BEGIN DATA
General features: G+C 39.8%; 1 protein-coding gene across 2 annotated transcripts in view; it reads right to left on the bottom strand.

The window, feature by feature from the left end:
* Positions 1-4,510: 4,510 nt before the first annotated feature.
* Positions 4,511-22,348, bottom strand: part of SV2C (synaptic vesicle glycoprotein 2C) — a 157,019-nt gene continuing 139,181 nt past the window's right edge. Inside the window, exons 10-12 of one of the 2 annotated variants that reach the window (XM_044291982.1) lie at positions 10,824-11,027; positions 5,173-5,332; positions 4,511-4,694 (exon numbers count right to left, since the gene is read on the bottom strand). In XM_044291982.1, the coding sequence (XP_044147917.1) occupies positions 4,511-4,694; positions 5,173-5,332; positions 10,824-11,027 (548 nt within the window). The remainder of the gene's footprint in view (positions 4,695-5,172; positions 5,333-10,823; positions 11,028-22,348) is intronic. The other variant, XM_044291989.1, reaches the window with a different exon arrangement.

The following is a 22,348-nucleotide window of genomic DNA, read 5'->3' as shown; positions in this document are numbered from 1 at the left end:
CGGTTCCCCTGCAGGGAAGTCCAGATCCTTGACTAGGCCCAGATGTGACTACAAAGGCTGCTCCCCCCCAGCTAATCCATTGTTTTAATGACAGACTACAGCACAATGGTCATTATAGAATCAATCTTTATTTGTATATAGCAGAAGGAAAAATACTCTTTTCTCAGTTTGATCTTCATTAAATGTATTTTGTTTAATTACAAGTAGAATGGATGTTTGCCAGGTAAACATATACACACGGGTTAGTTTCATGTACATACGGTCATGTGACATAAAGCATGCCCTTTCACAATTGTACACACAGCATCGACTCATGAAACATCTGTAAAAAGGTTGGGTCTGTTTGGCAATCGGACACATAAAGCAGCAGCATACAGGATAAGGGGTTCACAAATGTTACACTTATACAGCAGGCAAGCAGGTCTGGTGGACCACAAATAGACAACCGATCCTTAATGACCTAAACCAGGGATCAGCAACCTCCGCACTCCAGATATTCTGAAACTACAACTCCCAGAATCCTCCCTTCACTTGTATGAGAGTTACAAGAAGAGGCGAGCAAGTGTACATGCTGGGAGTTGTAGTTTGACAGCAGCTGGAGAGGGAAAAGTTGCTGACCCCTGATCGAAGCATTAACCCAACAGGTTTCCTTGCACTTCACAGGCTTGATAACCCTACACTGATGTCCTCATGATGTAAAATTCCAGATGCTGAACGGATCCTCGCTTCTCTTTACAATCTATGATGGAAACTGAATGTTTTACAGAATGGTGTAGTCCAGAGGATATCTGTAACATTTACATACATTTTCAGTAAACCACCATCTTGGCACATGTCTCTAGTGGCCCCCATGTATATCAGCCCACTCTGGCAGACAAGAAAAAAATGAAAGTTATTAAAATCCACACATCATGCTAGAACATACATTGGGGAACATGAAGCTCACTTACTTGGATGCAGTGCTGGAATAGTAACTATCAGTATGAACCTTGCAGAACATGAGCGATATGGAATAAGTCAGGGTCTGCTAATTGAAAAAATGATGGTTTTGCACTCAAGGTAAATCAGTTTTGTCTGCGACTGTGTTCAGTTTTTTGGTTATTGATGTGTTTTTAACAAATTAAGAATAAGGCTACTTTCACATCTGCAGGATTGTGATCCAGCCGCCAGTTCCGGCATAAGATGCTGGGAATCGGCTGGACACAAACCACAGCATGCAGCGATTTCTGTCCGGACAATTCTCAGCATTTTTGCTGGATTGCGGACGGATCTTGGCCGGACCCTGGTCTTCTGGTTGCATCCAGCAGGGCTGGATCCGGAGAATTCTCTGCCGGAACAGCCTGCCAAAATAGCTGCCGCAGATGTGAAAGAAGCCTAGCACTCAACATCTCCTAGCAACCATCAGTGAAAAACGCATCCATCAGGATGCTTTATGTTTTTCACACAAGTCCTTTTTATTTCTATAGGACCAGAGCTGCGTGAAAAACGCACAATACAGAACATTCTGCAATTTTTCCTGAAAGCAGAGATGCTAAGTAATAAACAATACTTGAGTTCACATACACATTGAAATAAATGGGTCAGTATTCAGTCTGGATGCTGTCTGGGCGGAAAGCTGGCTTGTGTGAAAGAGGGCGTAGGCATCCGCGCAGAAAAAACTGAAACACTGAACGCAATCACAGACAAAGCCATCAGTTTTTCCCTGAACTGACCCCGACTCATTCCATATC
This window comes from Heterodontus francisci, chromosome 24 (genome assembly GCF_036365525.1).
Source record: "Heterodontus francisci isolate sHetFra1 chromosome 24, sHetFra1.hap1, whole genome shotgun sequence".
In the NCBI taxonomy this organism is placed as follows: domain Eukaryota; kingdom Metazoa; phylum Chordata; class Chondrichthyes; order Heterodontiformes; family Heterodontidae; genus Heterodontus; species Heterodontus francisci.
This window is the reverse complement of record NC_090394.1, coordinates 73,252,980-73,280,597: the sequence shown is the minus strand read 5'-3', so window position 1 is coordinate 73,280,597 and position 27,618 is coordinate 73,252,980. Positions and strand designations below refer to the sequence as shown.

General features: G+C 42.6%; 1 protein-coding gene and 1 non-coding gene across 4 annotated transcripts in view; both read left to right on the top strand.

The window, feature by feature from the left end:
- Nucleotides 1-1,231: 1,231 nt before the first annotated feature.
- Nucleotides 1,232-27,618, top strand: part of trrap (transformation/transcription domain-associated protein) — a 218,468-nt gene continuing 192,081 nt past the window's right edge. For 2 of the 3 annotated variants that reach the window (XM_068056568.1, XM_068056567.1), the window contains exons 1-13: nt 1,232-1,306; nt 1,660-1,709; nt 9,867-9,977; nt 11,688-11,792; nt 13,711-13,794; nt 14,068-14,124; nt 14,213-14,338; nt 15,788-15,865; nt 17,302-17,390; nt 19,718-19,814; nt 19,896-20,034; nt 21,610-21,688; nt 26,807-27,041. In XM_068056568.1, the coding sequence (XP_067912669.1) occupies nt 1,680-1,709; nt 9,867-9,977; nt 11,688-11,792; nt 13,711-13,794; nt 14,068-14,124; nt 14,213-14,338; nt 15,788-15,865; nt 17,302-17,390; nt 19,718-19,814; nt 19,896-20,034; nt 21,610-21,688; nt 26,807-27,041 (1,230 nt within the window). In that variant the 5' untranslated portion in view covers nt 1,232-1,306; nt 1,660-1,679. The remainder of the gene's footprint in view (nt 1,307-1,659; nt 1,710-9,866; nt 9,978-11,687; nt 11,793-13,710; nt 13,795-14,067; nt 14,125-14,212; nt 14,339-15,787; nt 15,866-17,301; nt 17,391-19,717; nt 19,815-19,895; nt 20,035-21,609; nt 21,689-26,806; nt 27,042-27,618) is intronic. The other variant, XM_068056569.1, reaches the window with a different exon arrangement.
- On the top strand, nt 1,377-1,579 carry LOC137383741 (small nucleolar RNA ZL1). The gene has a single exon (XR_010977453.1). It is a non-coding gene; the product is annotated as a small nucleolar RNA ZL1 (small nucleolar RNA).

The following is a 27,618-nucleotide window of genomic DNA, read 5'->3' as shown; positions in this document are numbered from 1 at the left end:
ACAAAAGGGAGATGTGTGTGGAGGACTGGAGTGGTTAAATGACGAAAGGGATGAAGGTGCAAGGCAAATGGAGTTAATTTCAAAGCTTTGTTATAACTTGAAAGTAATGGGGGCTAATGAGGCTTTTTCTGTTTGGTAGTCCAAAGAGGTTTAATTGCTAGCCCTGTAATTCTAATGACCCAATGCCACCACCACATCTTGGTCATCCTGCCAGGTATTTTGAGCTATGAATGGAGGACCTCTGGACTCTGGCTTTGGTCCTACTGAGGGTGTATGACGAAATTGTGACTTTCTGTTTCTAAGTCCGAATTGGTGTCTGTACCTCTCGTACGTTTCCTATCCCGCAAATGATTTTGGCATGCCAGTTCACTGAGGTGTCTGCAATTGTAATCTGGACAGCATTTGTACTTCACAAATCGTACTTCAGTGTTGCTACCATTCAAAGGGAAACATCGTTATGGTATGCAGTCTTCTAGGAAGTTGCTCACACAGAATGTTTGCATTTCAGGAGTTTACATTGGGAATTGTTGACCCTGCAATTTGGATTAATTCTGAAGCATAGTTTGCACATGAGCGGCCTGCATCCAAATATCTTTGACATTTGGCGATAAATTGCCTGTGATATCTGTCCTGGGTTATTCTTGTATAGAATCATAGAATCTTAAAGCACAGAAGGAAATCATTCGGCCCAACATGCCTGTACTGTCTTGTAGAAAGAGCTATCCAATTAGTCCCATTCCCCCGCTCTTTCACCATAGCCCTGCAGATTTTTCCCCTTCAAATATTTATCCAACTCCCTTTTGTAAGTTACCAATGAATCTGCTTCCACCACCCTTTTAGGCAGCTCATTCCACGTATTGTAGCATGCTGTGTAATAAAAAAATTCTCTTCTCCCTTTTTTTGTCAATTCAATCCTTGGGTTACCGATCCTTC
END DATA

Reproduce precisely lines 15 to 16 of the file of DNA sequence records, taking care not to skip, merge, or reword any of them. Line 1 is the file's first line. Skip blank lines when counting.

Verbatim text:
- On the top strand, nt 1,377-1,579 carry LOC137383741 (small nucleolar RNA ZL1). The gene has a single exon (XR_010977453.1). It is a non-coding gene; the product is annotated as a small nucleolar RNA ZL1 (small nucleolar RNA).

The following is a 27,618-nucleotide window of genomic DNA, read 5'->3' as shown; positions in this document are numbered from 1 at the left end: